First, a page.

The Buddha Amida with Two Attendants in the Zenkōji Style


The Buddha Amida with Two Attendants in the Zenkōji Style

Sculpture / Kamakura

Kamakura period, 1254

Gilt bronze

(中尊)像高47.0 髪際高43.8/(左脇侍)像高33.0 髪際高29.6/(右脇侍)像高33.0 髪際高29.8



Important Cultural Property

The Buddhist pantheon features numerous deities, each with their own names, appearances, and roles. One of these is Amida Nyorai, or Amitabha in Sanskrit. It was believed that Amida descended to carry the soul of the deceased back to the Pure Land, a realm far to the west of our world. Deities called Buddhas have arrived at the truth, attaining enlightenment. Deities who are training to become Buddhas are known as bodhisattvas. Through the ages, people longed to be reborn in the Pure Land after death, with Amida the most worshipped and revered Buddha in Japan from the 7th century down to the present. This belief led to the creation of many Amida statues.
This Amida Triad features Amida and two attendant bodhisattvas. The statues are cast in bronze and gilt. Amida stands in the center. His right elbow is bent and his right hand is held in front of the chest with palm facing outwards and fingers pointing upwards. His left arm hangs straight down with index and middle fingers pointing earthwards. The attendant to the viewer's right wears a crown decorated with an image of a Buddha, while the attendant to the left wears a crown decorated with an image of a jar. From this, we can surmise that the attendants are Kannon Bosatsu, or Avalokitesvara, and Seishi Bosatsu, or Mahasthamaprapta. Both attendants hold their hands in front of their chests with palms pressed one on top of the other.
These three deities often feature together as a set in Japan. However, this set differs slightly from other examples when it comes to the positioning of Amida's fingers or the shape of the attendants' hands. This set is believed to be a copy of the Amida Triad that serves as the principal object of worship at Zenkoji temple in Nagano. Zenkoji's Amida Triad is said to have travelled over from the Korean peninsula during the mid-6th century. These secret Buddhist statues have been hidden from the public eye since then, though they are still venerated across Japan.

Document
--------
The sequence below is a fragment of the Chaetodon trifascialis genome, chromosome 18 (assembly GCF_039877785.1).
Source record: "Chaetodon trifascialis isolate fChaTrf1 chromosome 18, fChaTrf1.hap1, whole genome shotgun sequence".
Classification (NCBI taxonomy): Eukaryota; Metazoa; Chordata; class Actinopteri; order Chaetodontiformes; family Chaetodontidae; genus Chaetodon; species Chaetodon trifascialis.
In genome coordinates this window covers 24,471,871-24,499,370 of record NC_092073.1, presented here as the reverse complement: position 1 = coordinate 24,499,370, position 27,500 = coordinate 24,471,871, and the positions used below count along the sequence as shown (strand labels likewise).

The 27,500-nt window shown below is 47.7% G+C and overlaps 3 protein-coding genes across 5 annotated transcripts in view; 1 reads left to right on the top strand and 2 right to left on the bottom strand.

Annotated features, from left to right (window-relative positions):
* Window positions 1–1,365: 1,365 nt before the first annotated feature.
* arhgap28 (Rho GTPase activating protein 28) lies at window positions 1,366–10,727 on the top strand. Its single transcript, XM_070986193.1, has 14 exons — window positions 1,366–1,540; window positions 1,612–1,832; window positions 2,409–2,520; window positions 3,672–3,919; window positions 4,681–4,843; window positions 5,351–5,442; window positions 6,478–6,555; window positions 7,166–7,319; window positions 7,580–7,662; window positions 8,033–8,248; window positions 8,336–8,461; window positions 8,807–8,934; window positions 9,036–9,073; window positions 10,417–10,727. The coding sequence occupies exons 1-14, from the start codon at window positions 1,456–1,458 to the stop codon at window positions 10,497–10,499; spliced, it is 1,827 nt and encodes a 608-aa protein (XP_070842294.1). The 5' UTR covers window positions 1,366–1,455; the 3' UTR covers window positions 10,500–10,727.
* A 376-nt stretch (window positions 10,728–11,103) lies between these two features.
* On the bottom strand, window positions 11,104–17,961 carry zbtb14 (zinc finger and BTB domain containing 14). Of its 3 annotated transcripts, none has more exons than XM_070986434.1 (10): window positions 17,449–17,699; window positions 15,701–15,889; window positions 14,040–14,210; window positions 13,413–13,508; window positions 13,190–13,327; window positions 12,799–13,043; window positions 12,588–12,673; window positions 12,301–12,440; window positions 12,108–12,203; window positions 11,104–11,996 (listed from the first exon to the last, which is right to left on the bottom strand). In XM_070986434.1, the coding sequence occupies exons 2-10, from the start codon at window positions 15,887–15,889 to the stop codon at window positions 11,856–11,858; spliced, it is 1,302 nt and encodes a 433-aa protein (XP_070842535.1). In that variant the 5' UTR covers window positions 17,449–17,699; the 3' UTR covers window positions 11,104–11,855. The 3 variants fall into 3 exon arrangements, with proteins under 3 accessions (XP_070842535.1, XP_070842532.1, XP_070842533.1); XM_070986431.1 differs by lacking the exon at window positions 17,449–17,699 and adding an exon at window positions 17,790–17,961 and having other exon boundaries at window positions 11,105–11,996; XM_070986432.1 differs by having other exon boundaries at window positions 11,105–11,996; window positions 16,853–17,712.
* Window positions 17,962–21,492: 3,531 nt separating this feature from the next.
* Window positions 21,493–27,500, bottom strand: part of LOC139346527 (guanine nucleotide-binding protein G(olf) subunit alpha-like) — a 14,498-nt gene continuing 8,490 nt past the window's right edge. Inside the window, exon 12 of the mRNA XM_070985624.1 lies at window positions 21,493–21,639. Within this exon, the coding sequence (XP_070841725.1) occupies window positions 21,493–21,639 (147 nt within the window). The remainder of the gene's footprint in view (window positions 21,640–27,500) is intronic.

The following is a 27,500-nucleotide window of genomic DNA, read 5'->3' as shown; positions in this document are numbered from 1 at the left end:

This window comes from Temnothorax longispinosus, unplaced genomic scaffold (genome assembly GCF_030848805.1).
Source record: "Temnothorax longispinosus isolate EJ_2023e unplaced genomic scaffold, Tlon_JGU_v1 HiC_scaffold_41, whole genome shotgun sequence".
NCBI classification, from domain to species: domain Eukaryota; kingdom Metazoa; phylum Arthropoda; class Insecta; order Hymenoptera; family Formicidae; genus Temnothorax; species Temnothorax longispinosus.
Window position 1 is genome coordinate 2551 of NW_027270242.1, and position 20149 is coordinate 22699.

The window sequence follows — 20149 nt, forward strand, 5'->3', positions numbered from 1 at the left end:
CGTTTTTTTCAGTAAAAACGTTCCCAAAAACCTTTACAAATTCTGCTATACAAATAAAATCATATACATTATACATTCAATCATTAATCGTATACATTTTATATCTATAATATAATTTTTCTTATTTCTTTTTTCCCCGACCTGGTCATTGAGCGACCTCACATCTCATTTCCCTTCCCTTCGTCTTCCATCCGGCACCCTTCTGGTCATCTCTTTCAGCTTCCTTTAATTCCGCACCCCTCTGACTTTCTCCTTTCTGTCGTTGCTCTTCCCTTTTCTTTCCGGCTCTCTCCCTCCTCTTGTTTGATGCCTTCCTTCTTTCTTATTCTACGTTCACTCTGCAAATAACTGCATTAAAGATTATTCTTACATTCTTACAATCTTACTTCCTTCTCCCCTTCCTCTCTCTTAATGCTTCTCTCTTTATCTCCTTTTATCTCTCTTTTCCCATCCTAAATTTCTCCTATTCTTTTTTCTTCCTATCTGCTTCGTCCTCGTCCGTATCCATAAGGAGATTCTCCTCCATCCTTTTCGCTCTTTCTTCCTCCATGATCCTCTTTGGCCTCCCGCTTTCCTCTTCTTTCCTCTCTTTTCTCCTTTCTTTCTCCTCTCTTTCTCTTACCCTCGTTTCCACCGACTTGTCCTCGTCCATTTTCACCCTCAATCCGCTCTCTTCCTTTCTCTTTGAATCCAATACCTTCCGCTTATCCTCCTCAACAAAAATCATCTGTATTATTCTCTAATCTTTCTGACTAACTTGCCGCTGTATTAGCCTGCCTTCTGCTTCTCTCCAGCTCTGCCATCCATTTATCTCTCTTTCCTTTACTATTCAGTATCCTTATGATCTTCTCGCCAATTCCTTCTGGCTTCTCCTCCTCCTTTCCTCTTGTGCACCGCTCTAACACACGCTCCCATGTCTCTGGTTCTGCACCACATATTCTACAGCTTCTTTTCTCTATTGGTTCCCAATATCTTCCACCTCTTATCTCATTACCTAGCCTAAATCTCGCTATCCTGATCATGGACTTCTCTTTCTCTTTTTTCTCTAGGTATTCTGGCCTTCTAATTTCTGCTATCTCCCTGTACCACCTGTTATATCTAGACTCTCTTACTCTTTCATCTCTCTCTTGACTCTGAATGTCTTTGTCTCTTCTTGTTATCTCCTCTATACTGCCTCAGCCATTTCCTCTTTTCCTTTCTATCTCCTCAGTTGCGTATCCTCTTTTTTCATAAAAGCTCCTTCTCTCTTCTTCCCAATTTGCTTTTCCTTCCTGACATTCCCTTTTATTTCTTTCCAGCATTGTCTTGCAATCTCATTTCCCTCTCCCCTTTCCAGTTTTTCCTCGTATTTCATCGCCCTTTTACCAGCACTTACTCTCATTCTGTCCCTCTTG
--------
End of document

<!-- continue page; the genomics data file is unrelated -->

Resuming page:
Reverence for Zenkoji's Amida Triad grew particularly strong around the 11th century, when many people began to worship Amida and pray for rebirth in the Pure Land. At the end of the 12th century, meanwhile, people began to create statues said to be modelled on Zenkoji's Amida Triad, with this trend then spreading across Japan. These copies were made by people who wanted to worship these images, despite the originals being off limits to the public. The copies are said to be made in the “Zenkoji Amida Triad style,” with over 200 examples still existing in Japan today, including this work. Amida Triads usually stand before a decorative halo, so it is thought this Amida Triad also originally came with a halo. The use of gold on bronze and the poses of the deities are characteristic of statues from the 6th to 7th centuries. This museum's Gallery of Horyuji Treasures houses several Buddhist statues from this era, so we invite you to compare them with this triad.

The inscription on Amida's back describes how the three deities came with a halo and were modelled on Zenkoji's Amida Triad. It also recounts how they were created in 1254 in Nasu, an area located in modern-day Tochigi prefecture. The history of Japanese Buddhist sculpture is replete with examples of venerable statues becoming objects of worship and then inspiring numerous copies. The Zenkoji Amida Triad probably provides the best example of this tradition.

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